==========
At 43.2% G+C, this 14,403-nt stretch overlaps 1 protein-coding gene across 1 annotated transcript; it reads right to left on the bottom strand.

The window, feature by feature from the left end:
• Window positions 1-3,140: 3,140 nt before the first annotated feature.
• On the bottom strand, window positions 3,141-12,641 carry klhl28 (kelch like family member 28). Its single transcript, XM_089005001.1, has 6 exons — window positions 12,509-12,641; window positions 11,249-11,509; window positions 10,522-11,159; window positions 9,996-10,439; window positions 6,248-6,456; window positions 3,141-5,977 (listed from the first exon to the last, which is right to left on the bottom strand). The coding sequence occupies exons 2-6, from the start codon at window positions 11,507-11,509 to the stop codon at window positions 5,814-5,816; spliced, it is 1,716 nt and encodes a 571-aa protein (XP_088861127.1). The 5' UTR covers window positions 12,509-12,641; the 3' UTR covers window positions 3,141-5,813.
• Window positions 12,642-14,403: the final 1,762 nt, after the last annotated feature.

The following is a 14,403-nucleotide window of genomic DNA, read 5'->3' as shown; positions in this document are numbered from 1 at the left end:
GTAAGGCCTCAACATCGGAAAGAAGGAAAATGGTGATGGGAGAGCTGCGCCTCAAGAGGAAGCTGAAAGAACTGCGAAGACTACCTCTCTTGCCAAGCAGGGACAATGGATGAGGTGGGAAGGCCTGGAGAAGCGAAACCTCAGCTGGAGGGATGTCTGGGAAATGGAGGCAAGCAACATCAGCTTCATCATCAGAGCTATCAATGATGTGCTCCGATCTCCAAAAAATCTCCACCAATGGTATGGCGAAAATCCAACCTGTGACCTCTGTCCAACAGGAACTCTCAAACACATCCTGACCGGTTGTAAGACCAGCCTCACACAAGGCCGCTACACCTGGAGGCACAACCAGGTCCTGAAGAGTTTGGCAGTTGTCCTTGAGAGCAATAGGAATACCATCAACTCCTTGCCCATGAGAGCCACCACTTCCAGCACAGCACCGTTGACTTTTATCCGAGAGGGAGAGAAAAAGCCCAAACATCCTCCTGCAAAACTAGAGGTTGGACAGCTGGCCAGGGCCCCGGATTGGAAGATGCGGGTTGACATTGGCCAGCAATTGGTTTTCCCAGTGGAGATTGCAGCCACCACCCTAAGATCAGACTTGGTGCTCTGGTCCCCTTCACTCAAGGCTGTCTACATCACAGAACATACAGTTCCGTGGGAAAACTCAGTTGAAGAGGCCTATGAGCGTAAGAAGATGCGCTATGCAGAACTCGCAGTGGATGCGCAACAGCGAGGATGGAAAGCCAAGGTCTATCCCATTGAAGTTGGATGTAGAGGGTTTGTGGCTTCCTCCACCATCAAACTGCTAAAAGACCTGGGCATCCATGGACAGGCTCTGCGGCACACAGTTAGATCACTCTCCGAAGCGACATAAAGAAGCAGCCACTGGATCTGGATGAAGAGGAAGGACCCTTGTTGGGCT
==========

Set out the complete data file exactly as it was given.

At 43.2% G+C, this 14,403-nt stretch overlaps 1 protein-coding gene across 1 annotated transcript; it reads right to left on the bottom strand.

The window, feature by feature from the left end:
• Window positions 1-3,140: 3,140 nt before the first annotated feature.
• On the bottom strand, window positions 3,141-12,641 carry klhl28 (kelch like family member 28). Its single transcript, XM_089005001.1, has 6 exons — window positions 12,509-12,641; window positions 11,249-11,509; window positions 10,522-11,159; window positions 9,996-10,439; window positions 6,248-6,456; window positions 3,141-5,977 (listed from the first exon to the last, which is right to left on the bottom strand). The coding sequence occupies exons 2-6, from the start codon at window positions 11,507-11,509 to the stop codon at window positions 5,814-5,816; spliced, it is 1,716 nt and encodes a 571-aa protein (XP_088861127.1). The 5' UTR covers window positions 12,509-12,641; the 3' UTR covers window positions 3,141-5,813.
• Window positions 12,642-14,403: the final 1,762 nt, after the last annotated feature.

The following is a 14,403-nucleotide window of genomic DNA, read 5'->3' as shown; positions in this document are numbered from 1 at the left end:
GTAAGGCCTCAACATCGGAAAGAAGGAAAATGGTGATGGGAGAGCTGCGCCTCAAGAGGAAGCTGAAAGAACTGCGAAGACTACCTCTCTTGCCAAGCAGGGACAATGGATGAGGTGGGAAGGCCTGGAGAAGCGAAACCTCAGCTGGAGGGATGTCTGGGAAATGGAGGCAAGCAACATCAGCTTCATCATCAGAGCTATCAATGATGTGCTCCGATCTCCAAAAAATCTCCACCAATGGTATGGCGAAAATCCAACCTGTGACCTCTGTCCAACAGGAACTCTCAAACACATCCTGACCGGTTGTAAGACCAGCCTCACACAAGGCCGCTACACCTGGAGGCACAACCAGGTCCTGAAGAGTTTGGCAGTTGTCCTTGAGAGCAATAGGAATACCATCAACTCCTTGCCCATGAGAGCCACCACTTCCAGCACAGCACCGTTGACTTTTATCCGAGAGGGAGAGAAAAAGCCCAAACATCCTCCTGCAAAACTAGAGGTTGGACAGCTGGCCAGGGCCCCGGATTGGAAGATGCGGGTTGACATTGGCCAGCAATTGGTTTTCCCAGTGGAGATTGCAGCCACCACCCTAAGATCAGACTTGGTGCTCTGGTCCCCTTCACTCAAGGCTGTCTACATCACAGAACATACAGTTCCGTGGGAAAACTCAGTTGAAGAGGCCTATGAGCGTAAGAAGATGCGCTATGCAGAACTCGCAGTGGATGCGCAACAGCGAGGATGGAAAGCCAAGGTCTATCCCATTGAAGTTGGATGTAGAGGGTTTGTGGCTTCCTCCACCATCAAACTGCTAAAAGACCTGGGCATCCATGGACAGGCTCTGCGGCACACAGTTAGATCACTCTCCGAAGCGACATAAAGAAGCAGCCACTGGATCTGGATGAAGAGGAAGGACCCTTGTTGGGCT